It seems like the major options for employment post foreign language study are: i. translation; ii. teaching/tutoring, iii. business/sales/marketing/customer-service.
The first two are those I'm primarily interested in.
I have the option to study 1 or 2 languages at university (1 I have an A-level in; the other ab-intio).
To compete effectively as a translator/teacher of the first language (this is nowhere near as close as my mother tongue but I've been learning it for 12 years and I've worked in a customer service capacity using it before); would you say it would be better to study both or just focus on the one language?
Will speaking two massively extend my employment options (obviously it will in terms of increasing jobs) - but my real question is are there many teaching/translation/marketing jobs that speaking 2 languages are a real bonus for as opposed to one?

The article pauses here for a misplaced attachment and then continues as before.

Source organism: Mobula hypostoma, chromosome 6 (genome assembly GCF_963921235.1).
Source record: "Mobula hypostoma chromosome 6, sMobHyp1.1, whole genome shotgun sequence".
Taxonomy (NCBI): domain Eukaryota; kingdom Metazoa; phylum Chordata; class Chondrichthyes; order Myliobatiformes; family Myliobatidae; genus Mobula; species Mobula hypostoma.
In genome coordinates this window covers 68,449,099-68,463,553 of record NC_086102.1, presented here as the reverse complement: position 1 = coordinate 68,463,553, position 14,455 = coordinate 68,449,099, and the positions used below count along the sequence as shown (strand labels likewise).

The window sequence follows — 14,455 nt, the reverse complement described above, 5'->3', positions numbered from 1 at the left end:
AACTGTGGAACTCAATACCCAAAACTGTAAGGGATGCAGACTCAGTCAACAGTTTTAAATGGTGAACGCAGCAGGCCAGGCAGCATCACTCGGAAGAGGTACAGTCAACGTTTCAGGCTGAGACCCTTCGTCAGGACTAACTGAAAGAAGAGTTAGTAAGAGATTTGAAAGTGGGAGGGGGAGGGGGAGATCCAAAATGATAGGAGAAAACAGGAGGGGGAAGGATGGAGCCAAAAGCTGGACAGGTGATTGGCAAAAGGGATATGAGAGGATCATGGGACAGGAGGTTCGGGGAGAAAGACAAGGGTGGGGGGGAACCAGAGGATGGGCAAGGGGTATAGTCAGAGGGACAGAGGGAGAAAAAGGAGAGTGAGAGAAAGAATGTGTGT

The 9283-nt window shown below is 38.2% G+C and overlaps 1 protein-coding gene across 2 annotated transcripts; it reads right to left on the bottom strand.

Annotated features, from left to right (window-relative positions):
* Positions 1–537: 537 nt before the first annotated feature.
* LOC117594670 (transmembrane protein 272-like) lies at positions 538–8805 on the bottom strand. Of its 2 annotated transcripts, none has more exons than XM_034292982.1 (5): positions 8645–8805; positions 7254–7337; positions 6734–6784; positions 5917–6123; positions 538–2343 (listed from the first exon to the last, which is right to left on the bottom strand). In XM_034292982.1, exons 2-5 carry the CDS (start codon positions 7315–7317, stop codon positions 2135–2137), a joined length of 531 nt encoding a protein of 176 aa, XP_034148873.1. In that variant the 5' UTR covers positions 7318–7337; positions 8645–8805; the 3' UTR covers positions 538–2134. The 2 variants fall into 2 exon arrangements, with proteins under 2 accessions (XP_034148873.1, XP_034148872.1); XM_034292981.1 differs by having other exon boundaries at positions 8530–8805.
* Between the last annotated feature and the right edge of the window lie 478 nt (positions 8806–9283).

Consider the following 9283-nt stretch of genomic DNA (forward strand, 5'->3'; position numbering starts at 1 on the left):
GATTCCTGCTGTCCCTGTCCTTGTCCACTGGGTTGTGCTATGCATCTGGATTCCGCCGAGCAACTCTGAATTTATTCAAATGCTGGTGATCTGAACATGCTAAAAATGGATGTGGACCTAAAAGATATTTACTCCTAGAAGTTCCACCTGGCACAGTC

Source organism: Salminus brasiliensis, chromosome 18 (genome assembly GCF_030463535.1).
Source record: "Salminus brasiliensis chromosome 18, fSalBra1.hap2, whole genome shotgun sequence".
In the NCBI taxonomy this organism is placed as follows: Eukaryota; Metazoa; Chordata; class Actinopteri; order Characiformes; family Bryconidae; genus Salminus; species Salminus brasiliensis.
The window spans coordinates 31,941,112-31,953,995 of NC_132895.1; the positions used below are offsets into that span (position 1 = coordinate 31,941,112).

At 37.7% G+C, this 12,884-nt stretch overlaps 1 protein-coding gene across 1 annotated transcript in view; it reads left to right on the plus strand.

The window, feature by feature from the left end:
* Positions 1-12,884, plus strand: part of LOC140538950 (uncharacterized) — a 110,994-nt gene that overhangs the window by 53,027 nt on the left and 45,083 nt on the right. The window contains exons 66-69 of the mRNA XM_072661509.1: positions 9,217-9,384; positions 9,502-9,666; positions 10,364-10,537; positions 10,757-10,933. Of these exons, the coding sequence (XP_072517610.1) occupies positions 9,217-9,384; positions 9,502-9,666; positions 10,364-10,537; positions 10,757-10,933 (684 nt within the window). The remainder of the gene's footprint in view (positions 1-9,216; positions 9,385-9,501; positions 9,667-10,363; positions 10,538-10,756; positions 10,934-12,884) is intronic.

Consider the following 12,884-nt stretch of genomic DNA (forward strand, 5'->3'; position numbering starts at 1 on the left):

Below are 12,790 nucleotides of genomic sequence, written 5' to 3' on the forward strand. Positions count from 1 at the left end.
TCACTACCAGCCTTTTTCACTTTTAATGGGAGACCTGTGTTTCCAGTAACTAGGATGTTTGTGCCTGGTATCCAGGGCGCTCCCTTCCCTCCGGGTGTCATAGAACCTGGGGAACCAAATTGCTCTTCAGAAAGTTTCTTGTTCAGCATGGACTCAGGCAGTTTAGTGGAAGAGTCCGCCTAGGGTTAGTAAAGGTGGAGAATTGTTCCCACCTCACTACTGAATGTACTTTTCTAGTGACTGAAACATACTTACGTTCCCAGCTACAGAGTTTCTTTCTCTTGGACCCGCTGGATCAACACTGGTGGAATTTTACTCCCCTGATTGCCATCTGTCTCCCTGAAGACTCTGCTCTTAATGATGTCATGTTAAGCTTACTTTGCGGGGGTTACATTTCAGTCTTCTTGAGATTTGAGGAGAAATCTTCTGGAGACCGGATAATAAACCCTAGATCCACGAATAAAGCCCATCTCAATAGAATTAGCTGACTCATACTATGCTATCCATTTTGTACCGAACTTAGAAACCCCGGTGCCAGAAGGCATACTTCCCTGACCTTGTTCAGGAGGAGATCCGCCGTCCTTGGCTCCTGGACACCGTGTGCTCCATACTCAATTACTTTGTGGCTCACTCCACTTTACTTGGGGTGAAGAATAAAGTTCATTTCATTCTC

As it's all about employability to me, if not, I will focus on the one language.
(I should add that the first foreign language is German and the second is Italian)
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- Thread Starter
Last edited by J_89; 27-10-2016 at 17:42.
- 25-10-2016 13:37
- 26-10-2016 08:34
Being a teacher who can teach two different languages that they speak fluently could open up more job opportunities for you than a teacher who speaks only one. The same for translation, you effectively double the amount of work you are able to do if you add a second language.
However, that isnt to say that you couldnt do either of those things with a single language degree, added to that if you have no interest in studying another language maybe it wouldn't work for you to do two.
A good language degree should always make you employable